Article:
‘You don’t know how much you’ve burned’: The history of the refrigerant spill in Oklahoma
Posted On August 5, 2021
The oil spill from a massive oil refinery in Oklahoma’s far north is being called the worst in US history, but the history of how that spill came to be is also being rediscovered.
For decades, the Exxon Valdez refinery in Valdez, Alaska, has been blamed for the deaths of nearly 800 people and caused a $6.8 billion economic loss.
Exxon has acknowledged that the plant’s oil leaked into the Gulf of Mexico, but has steadfastly denied that it was to blame.
The story of the Valdez spill has taken on new urgency as the US Environmental Protection Agency (EPA) has announced plans to require new oil and gas pipelines to run through the area, and the spill’s devastating effects on the community are being debated in Congress.
On Wednesday, the Senate Committee on Environment and Public Works voted unanimously to hold hearings to discuss the spill and the implications of the regulations.
In addition to the Valdes spill, the hearings will focus on the damage to the nearby community of Boca Raton and the damage that has been done to the town’s economy.
The town is also a key source of oil for the state of Alaska.
“I think the Valdés spill is an embarrassment to Alaska, and it’s an embarrassment for the world,” Senator Lisa Murkowski, the committee chair, told ABC News.
“The spill itself has been a catastrophe for the community, but it’s not a big deal to the state and the federal government.”
The Valdez oil spill, which has been called the most destructive natural disaster in US History, has had a huge economic impact on Boca and surrounding communities, including the town of Bakersfield.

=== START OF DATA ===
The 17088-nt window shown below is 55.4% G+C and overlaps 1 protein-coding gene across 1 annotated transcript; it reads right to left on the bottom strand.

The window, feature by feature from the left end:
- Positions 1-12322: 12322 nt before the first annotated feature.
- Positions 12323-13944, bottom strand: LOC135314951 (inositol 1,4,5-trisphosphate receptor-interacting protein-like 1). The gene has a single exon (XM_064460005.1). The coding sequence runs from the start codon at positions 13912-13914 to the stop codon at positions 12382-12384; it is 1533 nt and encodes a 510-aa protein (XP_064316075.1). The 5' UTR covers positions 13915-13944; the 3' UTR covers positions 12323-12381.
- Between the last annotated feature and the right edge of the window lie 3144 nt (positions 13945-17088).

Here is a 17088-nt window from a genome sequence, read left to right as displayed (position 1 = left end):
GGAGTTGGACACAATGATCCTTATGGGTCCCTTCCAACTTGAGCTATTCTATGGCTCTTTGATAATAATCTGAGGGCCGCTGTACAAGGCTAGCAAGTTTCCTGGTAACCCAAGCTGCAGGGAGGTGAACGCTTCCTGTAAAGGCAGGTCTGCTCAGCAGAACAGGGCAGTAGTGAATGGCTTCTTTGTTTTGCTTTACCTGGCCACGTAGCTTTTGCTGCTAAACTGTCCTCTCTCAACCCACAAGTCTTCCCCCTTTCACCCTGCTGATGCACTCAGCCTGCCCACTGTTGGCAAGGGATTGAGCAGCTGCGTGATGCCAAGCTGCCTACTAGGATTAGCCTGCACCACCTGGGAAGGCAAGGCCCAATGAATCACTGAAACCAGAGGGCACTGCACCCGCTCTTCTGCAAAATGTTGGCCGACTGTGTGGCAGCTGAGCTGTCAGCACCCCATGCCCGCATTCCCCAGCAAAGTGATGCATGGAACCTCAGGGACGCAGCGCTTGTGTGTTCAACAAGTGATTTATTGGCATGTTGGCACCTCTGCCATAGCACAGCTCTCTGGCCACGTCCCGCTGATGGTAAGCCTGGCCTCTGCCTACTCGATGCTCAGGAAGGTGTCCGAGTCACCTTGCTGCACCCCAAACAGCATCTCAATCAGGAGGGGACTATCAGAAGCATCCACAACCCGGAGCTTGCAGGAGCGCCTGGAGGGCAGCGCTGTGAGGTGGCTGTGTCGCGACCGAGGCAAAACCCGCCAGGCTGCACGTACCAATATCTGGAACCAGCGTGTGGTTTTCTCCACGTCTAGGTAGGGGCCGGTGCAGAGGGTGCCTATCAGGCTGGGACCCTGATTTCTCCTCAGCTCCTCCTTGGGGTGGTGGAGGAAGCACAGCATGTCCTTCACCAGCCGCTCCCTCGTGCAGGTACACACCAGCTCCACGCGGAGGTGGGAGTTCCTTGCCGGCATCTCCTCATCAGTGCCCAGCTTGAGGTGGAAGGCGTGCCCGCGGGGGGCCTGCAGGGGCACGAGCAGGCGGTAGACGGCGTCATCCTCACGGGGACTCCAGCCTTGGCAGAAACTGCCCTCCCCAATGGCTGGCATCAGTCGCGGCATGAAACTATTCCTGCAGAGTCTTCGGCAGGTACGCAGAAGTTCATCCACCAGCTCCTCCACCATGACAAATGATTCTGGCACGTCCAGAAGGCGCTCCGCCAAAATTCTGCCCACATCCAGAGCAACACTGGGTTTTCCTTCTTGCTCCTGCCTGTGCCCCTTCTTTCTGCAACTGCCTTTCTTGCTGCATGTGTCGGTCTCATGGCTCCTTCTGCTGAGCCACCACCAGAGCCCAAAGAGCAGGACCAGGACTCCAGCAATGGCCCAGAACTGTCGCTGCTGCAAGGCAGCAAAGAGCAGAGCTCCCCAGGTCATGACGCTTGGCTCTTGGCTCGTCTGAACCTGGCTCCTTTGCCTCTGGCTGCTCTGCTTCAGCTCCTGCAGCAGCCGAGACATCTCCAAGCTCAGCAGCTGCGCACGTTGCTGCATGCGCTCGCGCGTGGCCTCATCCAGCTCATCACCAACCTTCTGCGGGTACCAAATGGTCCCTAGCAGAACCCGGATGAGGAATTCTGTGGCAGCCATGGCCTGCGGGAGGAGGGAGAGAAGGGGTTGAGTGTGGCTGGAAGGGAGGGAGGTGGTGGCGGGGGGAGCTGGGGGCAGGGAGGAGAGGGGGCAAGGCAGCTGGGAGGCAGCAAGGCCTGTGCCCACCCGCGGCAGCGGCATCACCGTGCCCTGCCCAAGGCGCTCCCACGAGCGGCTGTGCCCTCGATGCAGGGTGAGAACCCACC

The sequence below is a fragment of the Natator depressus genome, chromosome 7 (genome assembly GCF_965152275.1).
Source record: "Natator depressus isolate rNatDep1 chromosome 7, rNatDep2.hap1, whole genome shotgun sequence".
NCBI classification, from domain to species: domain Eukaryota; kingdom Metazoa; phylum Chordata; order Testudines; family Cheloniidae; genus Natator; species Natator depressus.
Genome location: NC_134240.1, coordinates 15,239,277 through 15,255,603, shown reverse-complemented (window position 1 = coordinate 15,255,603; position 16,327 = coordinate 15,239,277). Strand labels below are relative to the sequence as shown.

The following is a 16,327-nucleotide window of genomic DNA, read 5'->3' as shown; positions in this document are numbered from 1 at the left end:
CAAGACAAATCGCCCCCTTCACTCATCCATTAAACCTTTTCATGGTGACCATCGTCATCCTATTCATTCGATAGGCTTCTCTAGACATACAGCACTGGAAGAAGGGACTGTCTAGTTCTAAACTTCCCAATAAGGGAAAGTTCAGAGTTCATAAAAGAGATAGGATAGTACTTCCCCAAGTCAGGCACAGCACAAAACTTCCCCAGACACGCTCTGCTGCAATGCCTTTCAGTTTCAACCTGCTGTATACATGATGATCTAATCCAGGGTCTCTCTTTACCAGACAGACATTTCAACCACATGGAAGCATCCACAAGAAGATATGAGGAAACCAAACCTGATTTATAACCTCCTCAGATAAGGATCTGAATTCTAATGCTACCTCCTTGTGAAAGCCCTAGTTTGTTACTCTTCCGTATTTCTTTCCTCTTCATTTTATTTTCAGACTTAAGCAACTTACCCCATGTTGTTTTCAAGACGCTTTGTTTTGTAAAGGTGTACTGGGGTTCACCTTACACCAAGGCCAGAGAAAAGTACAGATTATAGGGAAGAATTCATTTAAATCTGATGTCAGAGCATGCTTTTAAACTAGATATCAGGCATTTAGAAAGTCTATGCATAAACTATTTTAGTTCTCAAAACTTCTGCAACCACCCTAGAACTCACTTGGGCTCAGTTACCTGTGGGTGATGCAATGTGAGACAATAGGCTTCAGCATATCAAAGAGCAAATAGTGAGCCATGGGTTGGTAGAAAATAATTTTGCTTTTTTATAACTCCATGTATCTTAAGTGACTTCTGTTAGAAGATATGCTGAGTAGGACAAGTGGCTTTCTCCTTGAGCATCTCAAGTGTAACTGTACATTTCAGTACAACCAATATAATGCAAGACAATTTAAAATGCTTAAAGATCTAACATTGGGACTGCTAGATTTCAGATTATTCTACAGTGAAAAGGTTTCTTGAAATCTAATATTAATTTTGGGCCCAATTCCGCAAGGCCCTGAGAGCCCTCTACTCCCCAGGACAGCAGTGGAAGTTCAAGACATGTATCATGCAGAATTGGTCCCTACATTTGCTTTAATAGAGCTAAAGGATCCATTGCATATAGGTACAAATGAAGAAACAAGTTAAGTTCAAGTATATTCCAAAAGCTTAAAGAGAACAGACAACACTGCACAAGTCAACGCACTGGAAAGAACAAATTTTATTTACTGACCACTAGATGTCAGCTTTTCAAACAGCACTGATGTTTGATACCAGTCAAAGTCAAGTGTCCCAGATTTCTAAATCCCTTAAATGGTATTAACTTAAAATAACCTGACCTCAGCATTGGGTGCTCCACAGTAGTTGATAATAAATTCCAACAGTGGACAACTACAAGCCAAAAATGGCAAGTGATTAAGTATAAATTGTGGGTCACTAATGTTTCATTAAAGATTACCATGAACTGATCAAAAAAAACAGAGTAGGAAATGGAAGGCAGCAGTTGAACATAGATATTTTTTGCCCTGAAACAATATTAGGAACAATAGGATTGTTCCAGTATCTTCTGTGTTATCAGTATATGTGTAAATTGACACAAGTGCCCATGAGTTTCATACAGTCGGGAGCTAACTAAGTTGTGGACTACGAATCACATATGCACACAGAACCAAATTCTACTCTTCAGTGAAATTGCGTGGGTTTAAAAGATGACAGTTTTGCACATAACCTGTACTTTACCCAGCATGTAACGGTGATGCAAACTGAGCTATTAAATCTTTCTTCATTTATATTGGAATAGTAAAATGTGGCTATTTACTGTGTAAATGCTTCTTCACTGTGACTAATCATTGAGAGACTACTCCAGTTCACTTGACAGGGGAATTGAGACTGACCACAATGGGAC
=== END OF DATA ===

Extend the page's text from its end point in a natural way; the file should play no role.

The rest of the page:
The refinery’s oil leak, which leaked from a tank on the floor of a storage tank, forced Exxon to shut down operations in Boca for months, resulting in an economic collapse that cost the town nearly $4 million.
“We were losing about $1.5 million a day, so we were losing more than $5 million per day,” said Bakersfields mayor, Joe DeLeo, who was forced to shut the town down because of the spill.
“There were a lot of jobs and a lot more people were displaced.
This was a huge blow.”
The refinery and the nearby town of Port Alberni were also the target of a similar Exxon Valdes oil spill in 1982, but that incident, which was blamed on a malfunctioning fire extinguisher, was later attributed to faulty equipment.
Exxon was forced out of the region.
In recent years, Exxon has faced accusations that it failed to take steps to minimize the risk of an oil spill.
The Valdes incident also has been compared to the Deepwater Horizon disaster in the Gulf in 2010.
The disaster killed 11 men and released more than 300,000 barrels of oil into the sea.
A number of states have proposed mandatory safety requirements for new pipelines that would run through communities near oil refineries, and a federal investigation is underway into the Valdedes spill.
While the Valdecas spill has become the focus of the Exxon-related investigations, the Valdese incident has also been part of the debate over the future of the oil pipeline system that runs through Alaska’s North Slope region.
The pipeline runs from the town that has long served as the heart of Bakingfield, through Boca to Port Alberta, and finally to the city of Port Townsend, where the town has an airport.